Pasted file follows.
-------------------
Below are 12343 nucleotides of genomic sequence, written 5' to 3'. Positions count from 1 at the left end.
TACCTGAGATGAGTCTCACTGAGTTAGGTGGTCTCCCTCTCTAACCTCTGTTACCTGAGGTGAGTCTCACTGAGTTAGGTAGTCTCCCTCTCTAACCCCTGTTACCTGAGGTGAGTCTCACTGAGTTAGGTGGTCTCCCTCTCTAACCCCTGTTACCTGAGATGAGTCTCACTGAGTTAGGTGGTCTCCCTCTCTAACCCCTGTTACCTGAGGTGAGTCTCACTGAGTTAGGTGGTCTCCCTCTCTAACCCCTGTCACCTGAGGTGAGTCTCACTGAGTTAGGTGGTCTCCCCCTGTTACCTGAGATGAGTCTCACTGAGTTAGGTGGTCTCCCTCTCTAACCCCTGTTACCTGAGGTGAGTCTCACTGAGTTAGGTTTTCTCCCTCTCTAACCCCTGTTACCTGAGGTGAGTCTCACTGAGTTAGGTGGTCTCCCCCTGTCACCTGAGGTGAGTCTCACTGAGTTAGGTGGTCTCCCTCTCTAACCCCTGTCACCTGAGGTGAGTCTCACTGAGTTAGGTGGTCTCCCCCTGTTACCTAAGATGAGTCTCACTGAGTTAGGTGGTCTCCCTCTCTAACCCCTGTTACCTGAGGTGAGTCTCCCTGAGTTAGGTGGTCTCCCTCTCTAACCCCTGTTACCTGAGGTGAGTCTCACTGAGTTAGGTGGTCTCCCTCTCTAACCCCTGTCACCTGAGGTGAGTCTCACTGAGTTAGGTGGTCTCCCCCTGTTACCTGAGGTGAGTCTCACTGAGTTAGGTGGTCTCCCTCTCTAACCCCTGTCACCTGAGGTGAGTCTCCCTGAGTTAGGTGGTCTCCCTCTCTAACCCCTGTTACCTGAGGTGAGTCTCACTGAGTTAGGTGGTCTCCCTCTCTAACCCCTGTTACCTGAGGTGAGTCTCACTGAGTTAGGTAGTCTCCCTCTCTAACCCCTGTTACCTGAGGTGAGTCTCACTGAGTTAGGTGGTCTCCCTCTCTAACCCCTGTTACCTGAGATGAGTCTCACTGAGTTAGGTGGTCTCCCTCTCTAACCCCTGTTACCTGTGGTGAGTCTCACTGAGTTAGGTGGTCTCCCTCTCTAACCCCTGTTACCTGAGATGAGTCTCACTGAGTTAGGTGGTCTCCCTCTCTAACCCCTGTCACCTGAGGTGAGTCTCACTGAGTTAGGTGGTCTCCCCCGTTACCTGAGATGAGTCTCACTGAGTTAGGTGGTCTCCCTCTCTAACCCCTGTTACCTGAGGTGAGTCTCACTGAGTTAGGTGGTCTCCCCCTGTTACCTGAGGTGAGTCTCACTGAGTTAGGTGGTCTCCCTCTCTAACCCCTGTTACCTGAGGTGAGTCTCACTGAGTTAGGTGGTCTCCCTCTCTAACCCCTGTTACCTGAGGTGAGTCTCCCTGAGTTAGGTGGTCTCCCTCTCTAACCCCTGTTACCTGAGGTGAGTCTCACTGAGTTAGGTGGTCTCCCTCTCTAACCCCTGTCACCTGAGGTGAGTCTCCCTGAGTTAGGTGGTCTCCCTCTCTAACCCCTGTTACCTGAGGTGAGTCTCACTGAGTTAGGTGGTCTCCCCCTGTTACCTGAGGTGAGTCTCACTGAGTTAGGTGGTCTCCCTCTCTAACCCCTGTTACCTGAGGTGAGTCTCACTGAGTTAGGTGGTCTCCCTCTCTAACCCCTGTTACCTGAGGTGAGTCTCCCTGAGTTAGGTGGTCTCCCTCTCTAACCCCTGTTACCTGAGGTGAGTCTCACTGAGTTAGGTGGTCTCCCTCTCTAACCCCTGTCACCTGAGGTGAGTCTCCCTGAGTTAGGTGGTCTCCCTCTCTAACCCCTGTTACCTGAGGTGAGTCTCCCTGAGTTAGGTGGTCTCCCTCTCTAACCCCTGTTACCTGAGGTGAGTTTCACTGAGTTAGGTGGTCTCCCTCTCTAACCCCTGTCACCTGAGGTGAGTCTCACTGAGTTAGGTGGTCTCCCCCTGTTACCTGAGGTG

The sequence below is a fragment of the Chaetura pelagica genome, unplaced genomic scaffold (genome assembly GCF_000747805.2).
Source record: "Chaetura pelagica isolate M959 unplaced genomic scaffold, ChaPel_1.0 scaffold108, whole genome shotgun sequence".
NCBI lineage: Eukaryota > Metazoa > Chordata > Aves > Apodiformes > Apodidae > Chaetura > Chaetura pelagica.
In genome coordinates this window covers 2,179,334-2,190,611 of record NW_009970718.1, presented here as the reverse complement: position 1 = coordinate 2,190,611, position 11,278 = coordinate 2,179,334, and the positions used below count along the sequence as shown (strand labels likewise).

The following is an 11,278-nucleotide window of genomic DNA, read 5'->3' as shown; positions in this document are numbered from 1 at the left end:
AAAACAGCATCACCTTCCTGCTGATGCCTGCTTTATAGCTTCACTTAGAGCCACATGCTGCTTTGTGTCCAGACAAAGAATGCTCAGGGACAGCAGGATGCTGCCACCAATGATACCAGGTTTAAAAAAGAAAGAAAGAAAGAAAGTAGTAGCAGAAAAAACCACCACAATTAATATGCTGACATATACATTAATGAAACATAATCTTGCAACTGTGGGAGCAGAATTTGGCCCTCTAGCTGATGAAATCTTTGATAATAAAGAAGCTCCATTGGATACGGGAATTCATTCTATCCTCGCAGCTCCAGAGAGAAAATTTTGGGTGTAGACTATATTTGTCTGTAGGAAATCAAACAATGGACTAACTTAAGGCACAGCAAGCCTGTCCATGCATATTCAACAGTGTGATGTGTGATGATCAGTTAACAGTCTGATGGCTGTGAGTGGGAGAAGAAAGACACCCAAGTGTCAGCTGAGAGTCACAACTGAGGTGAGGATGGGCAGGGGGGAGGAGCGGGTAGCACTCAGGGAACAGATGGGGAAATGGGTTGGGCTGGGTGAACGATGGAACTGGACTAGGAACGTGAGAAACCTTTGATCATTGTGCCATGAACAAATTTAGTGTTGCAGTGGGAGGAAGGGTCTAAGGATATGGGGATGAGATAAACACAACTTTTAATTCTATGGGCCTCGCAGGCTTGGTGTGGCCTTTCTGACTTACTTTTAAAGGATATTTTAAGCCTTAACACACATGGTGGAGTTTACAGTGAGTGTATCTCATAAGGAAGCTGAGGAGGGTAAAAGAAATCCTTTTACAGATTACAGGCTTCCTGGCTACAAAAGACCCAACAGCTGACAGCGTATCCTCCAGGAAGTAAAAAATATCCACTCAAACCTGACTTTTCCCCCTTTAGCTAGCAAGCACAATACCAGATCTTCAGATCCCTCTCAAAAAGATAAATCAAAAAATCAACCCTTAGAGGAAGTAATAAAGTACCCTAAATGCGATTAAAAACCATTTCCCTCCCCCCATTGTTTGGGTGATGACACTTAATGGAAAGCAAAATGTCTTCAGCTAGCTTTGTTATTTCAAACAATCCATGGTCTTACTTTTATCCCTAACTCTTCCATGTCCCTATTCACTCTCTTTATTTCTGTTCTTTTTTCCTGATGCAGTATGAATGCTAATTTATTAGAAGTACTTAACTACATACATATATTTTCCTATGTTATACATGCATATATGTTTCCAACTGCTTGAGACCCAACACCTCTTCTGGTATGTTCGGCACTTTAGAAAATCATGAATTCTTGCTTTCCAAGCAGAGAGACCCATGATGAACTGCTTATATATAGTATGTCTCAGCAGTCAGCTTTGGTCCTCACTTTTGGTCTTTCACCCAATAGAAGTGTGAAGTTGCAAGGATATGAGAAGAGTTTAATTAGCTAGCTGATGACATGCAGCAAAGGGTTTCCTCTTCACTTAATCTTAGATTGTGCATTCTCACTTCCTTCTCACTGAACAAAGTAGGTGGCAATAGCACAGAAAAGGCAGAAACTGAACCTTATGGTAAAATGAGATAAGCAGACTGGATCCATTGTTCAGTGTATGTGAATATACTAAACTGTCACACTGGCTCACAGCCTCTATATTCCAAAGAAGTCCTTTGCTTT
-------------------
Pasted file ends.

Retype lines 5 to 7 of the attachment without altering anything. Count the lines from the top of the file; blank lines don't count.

NCBI lineage: Eukaryota > Metazoa > Chordata > Aves > Apodiformes > Apodidae > Chaetura > Chaetura pelagica.
In genome coordinates this window covers 2,179,334-2,190,611 of record NW_009970718.1, presented here as the reverse complement: position 1 = coordinate 2,190,611, position 11,278 = coordinate 2,179,334, and the positions used below count along the sequence as shown (strand labels likewise).

The following is an 11,278-nucleotide window of genomic DNA, read 5'->3' as shown; positions in this document are numbered from 1 at the left end: